The Alaska Aces won the Brabham Cup as the ECHL's regular-season champions for a third consecutive season -- no other hockey club has won two in a row in the league's 25-season history. Winning the Brabham also secured the Aces titles for the third straight season as the Western Conference champs and Mountain Division champs.
They delivered the league's best road record and tied for the best home record. They once went 13 straight games without a regulation loss and 11 straight road games without a regulation loss, and they also reeled off nine straight wins -- all those streaks are the second-best such marks in the franchise's 10 ECHL seasons. They generated a seven-game winning streak and two six-game winning streaks too.
Only once in the 72-game regular season did they lose three straight games in regulation. Once they went 24 games -- exactly one-third of the season -- without losing consecutive games in regulation.
Attendance for regular-season home games at Sullivan Arena rose 7.5 percent. During the NHL lockout that covered the first half of the ECHL season, the Aces enjoyed help from four NHLers from Anchorage and generated a .764 winning percentage. Even after the NHLers returned to the world's best league, the Aces racked a .708 winning percentage. All of that came even though Alaska players missed a staggering 334 regular-season games with injuries.
And in the postseason, the club advanced to the second round of the Kelly Cup playoffs for the ninth time in 10 seasons.
All of that makes for a top-shelf rink resume.
And yet you won't find anyone in the Aces organization who is remotely satisfied.
The franchise operates under one standard -- a gold standard.
"One goal: Kelly Cup,'' said Aces coach Rob Murray.
He was sitting in his office at Sullivan Arena one morning this week, reflecting on a season that ended in the anguish of overtime Tuesday night, when the Stockton Thunder administered the dagger that proved the emotional equivalent of a spear to the groin.
The Aces surrendered a goal with .2 of a second left in the first period, a Harrison Reed strike that came after Bobby Hughes and Zach Harrison each just barely missed getting a stick on Thunder passes. They gave up Andrew Clark's game-tying, extra-attacker goal with just five seconds left in regulation. And they absorbed the end of a season on a counterattack in overtime that came seconds after their own 3-on-2 rush came so close -- literally an inch -- to ending things.
As Aces captain Steve Ward said quietly in the aftermath: "Cruel, cruel way to end it.''
That 4-3 defeat on home ice at Sullivan Arena in Game 6 of the Western Conference semifinal series, after the Aces had already escaped elimination once, goes down as the most piercing loss in franchise history.
Sure, the Aces lost 4-2 to South Carolina at Sullivan in Game 7 of the 2009 Kelly Cup playoffs, but they never led in that game. And, yes, the Aces lost Game 7 of the 2005 conference finals at Sullivan, 2-0 to Trenton, but they trailed 2-0 most of that game.
Tuesday, the Aces owned a 2-0 lead after one period. They owned a 3-2 lead when rookie Andy Taranto scored with less than three minutes left in regulation. That lead held until the final seconds when, a split second before Clark scored the equalizer, earnest Harrison could not get his blade on a bouncing puck to clear it from danger.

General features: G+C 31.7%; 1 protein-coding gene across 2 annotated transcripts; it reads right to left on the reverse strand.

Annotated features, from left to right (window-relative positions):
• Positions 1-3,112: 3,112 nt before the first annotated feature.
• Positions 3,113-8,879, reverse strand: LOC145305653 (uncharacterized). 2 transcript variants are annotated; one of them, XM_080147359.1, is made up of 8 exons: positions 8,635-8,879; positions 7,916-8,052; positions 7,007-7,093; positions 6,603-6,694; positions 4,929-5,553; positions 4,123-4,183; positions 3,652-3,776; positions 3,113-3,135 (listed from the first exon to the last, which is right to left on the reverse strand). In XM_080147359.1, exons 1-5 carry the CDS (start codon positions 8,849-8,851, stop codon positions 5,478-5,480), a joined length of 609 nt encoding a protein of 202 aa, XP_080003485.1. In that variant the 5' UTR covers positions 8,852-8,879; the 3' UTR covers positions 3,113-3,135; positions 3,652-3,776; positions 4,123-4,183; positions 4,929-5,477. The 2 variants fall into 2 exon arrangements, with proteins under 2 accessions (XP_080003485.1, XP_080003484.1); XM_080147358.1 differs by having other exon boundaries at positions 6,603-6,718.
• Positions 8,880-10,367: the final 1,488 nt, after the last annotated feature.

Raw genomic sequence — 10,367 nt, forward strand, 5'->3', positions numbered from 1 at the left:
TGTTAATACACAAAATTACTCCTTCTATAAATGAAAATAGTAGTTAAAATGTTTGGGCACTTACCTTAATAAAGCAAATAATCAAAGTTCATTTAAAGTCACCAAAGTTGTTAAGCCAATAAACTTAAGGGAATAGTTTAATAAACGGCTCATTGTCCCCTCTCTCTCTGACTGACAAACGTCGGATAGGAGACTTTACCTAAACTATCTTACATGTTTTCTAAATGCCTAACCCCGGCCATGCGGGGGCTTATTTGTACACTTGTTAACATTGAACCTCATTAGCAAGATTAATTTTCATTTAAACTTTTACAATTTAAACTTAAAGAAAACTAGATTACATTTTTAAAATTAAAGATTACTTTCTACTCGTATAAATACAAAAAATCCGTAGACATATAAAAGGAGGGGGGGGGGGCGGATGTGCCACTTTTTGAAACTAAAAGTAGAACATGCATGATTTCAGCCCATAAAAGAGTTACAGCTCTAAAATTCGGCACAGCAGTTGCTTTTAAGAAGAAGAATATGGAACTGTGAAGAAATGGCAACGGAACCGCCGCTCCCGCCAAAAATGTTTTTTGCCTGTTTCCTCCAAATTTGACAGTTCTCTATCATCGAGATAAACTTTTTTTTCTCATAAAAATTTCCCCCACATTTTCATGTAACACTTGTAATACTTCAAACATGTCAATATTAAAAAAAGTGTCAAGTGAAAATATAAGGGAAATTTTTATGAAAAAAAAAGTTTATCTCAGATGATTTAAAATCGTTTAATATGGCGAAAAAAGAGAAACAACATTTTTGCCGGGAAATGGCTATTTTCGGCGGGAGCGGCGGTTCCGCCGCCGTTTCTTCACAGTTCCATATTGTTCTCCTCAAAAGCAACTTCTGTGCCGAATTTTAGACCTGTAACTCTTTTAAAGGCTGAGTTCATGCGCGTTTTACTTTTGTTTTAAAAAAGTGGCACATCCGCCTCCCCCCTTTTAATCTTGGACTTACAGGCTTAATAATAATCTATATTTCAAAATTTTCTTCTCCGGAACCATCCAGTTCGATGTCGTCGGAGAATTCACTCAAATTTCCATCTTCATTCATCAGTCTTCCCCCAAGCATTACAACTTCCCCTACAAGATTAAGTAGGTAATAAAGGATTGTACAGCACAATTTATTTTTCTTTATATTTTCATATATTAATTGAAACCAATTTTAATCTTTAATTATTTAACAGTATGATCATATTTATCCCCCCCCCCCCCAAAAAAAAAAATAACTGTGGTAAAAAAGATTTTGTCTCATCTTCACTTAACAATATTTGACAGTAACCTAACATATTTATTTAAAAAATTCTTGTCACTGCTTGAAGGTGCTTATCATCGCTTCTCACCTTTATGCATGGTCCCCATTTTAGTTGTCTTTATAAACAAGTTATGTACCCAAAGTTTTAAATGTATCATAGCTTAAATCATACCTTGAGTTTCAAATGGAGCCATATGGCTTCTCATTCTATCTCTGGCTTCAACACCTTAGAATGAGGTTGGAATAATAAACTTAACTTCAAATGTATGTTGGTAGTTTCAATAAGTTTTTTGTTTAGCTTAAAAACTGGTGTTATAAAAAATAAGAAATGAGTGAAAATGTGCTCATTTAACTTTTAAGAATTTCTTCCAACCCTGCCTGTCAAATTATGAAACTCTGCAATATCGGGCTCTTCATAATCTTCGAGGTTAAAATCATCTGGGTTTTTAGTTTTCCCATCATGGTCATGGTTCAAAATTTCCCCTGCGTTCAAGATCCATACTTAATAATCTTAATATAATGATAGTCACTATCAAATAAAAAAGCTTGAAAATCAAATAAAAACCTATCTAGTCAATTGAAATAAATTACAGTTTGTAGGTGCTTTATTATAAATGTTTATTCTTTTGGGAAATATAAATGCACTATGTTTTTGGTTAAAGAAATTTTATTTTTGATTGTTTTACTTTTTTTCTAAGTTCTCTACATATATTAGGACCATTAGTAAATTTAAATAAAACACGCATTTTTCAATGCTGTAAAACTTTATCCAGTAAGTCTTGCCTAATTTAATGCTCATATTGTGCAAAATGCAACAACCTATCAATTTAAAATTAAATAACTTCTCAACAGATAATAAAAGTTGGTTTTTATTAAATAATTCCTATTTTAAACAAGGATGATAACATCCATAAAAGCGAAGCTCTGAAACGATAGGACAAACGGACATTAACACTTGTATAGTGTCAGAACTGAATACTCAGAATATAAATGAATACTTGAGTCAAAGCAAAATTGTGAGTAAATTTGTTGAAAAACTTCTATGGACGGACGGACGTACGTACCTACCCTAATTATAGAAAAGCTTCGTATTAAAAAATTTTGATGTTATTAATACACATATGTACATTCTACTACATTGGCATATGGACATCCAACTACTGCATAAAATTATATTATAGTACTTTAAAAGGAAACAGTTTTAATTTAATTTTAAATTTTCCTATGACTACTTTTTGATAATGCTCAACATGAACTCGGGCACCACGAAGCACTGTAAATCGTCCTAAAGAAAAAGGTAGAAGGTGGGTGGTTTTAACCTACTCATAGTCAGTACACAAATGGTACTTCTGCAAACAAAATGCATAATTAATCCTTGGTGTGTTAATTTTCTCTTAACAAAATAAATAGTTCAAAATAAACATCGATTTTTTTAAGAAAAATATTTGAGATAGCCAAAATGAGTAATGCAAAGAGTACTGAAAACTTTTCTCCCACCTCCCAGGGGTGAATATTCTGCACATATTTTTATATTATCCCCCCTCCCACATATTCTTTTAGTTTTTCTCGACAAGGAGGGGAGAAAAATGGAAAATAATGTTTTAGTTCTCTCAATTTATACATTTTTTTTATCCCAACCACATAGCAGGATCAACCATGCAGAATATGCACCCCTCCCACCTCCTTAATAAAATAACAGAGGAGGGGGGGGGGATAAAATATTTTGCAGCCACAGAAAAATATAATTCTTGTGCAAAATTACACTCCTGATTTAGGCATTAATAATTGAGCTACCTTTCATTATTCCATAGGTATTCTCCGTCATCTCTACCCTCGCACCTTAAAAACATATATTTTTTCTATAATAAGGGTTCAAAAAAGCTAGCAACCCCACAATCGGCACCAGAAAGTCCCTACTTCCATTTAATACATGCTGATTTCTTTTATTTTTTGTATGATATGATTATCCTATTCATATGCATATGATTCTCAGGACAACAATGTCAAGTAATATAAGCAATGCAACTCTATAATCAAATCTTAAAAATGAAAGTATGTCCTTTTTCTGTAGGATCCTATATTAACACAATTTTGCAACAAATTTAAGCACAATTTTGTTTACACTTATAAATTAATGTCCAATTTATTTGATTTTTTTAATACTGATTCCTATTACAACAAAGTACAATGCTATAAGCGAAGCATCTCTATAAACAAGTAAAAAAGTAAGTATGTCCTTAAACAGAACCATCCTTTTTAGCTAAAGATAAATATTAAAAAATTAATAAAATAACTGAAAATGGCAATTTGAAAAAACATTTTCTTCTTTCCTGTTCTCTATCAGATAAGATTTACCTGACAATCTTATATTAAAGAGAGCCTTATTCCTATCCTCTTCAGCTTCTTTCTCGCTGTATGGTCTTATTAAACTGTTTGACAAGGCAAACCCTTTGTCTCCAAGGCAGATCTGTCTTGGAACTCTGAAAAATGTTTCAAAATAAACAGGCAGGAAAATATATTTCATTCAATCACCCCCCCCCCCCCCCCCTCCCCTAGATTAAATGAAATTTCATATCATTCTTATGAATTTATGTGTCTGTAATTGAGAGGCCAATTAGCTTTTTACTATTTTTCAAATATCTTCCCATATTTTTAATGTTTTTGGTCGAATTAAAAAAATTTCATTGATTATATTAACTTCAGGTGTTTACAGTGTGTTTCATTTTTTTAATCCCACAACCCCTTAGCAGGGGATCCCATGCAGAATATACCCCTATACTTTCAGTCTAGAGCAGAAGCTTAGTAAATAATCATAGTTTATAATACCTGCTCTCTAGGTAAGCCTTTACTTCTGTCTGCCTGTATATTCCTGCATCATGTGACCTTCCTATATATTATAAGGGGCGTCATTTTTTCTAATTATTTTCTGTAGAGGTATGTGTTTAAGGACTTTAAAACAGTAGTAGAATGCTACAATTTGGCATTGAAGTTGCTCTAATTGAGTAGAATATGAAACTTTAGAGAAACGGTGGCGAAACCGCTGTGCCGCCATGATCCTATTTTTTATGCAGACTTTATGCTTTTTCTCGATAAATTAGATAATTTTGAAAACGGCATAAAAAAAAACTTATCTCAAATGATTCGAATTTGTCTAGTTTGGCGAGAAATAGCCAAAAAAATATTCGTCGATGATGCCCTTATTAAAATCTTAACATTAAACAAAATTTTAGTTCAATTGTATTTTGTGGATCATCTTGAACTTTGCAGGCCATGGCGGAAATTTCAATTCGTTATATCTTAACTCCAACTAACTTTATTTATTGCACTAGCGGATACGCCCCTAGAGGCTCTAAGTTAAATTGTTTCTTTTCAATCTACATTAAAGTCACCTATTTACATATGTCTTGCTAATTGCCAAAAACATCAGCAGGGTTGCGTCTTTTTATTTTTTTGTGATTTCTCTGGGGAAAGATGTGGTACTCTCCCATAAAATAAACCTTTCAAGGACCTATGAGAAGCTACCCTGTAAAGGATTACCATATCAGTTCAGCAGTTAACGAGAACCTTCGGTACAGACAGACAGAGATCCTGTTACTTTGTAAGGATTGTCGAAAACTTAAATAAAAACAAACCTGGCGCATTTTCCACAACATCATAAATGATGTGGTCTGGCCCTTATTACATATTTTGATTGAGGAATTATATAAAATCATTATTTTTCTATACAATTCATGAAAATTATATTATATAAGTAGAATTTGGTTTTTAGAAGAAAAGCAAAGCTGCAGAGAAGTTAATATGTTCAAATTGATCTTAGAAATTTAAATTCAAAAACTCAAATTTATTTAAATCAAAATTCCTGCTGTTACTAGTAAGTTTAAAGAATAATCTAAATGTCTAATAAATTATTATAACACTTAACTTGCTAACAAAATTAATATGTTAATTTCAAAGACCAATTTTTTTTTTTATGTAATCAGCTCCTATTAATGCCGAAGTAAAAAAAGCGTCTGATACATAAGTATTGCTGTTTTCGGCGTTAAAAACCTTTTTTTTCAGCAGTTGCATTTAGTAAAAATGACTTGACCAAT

In overtime, Chris Clackson and Harrison enjoyed fabulous scoring chances, but Stockton goaltender Olivier Roy got a piece of his glove on both shots from the slot. And on that overtime 3-on-2 Aces rush, which included defenseman Brett Ponich, Tommy Mele drove to the net and barely missed Hughes' centering feed.
When the play kick-started the other way, Stockton's Maxime Boisclair made a pass with his skate, Aces defenseman Brad Gorham got caught pinching up in the neutral zone and Taranto, a winger playing in just his sixth pro game, suddenly found himself, initially, as the only defender back. Stockton's Shawn Weller threaded a pass from right wing just past the stick of the back-checking Ponich, and Thunder rookie defenseman Nik Pokulok turned hero.
"A perfect storm,'' Murray called the end of regulation and the closing sequence of overtime. "There's no excuses, but it was just unbelievable.''
All of which prompted his conclusion: "That's the biggest loss I've ever incurred in my career.''
Still, remember that what the Aces accomplished this season came after Murray retooled the club in the wake of five principal players retiring -- sniper Wes Goldie, first-line center Brian Swanson, and defensemen Bryan Miller, Chad Anderson and Brandon Gentile all moved on with their lives.
The Aces last offseason also lost elite winger Scott Howes, who went to the Central Hockey League, and sniping winger Dan Kissel, who was signed for this season but changed his mind late in the offseason and went to Europe.
"Right now, two days out, playoffs are the end-all,'' Murray said. "You have to give credit to our ability to play well all year, win the Brabham Cup, provide great entertainment to the people of Anchorage.
"You can sit here and be upset -- there's no getting over it -- but the year as a whole was good."
Yet, like a skater circling back to regroup for the breakout, Murray came back to the franchise's gold standard -- only the Kelly Cup suffices.
He cued up the video of that final sequence Tuesday night. Once again, he watched the Aces come so close to forcing Game 7 one moment and the Thunder end the Aces' season the next moment.
The video played. Mele just missed Hughes' centering pass. The Thunder went on the attack. Pokulok shoveled in Weller's pass at the left post.
Murray sighed, and shook his head slowly.
This column is the opinion of Daily News reporter Doyle Woody. Find his blog at adn.com/hockeyblog or call him at 257-4335.
By DOYLE WOODY -- Comment